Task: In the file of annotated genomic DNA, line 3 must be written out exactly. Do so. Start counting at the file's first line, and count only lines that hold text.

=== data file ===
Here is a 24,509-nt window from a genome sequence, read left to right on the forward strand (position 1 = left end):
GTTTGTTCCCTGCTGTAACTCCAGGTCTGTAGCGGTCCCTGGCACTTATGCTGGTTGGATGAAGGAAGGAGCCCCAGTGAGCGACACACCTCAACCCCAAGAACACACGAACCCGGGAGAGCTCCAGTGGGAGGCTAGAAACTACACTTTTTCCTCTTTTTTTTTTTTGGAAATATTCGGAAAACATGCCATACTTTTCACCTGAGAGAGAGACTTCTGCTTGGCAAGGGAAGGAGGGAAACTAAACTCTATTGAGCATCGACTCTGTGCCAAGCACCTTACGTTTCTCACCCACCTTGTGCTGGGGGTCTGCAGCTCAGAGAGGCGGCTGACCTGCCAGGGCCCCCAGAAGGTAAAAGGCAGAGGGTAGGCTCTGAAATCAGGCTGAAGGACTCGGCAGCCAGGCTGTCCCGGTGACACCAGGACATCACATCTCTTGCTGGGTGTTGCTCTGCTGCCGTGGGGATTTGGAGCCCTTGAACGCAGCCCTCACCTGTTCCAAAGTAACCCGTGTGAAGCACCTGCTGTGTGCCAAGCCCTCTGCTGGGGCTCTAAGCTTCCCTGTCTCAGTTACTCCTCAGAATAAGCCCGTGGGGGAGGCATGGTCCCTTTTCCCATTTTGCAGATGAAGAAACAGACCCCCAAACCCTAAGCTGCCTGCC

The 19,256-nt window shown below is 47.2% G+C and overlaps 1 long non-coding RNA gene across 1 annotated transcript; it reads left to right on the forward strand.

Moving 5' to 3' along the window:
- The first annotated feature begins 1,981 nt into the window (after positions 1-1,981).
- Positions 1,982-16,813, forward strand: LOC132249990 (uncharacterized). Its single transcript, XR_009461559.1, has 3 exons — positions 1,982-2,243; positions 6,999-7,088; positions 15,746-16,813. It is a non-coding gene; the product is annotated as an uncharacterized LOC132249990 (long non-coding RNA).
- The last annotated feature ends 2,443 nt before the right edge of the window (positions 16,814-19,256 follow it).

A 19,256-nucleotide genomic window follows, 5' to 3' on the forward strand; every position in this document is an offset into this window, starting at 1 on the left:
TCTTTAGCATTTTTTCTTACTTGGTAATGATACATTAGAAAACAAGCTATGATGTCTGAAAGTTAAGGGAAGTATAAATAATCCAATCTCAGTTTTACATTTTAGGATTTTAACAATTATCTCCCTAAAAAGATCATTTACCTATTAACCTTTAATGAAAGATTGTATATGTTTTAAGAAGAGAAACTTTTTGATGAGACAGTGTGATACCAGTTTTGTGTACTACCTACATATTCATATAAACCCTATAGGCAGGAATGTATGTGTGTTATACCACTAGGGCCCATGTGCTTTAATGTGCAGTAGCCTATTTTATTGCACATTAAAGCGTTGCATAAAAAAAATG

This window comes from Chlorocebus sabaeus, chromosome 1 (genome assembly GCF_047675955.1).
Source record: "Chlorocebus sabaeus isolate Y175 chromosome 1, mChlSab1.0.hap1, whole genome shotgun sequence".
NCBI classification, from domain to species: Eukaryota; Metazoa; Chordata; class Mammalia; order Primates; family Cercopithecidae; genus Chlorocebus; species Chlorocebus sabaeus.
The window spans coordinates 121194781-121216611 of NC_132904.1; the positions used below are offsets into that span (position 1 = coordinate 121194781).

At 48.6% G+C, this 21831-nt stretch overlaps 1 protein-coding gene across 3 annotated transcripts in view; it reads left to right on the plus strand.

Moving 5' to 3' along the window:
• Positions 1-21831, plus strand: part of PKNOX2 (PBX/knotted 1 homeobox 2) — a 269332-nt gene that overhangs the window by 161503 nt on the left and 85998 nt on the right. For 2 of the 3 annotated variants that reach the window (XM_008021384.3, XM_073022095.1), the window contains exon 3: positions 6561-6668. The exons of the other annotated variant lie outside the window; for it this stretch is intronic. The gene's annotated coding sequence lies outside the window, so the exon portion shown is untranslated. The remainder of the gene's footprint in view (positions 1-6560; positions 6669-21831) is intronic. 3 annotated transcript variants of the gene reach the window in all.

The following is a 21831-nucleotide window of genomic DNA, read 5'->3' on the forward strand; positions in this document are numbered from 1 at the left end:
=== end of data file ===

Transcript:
The 19,256-nt window shown below is 47.2% G+C and overlaps 1 long non-coding RNA gene across 1 annotated transcript; it reads left to right on the forward strand.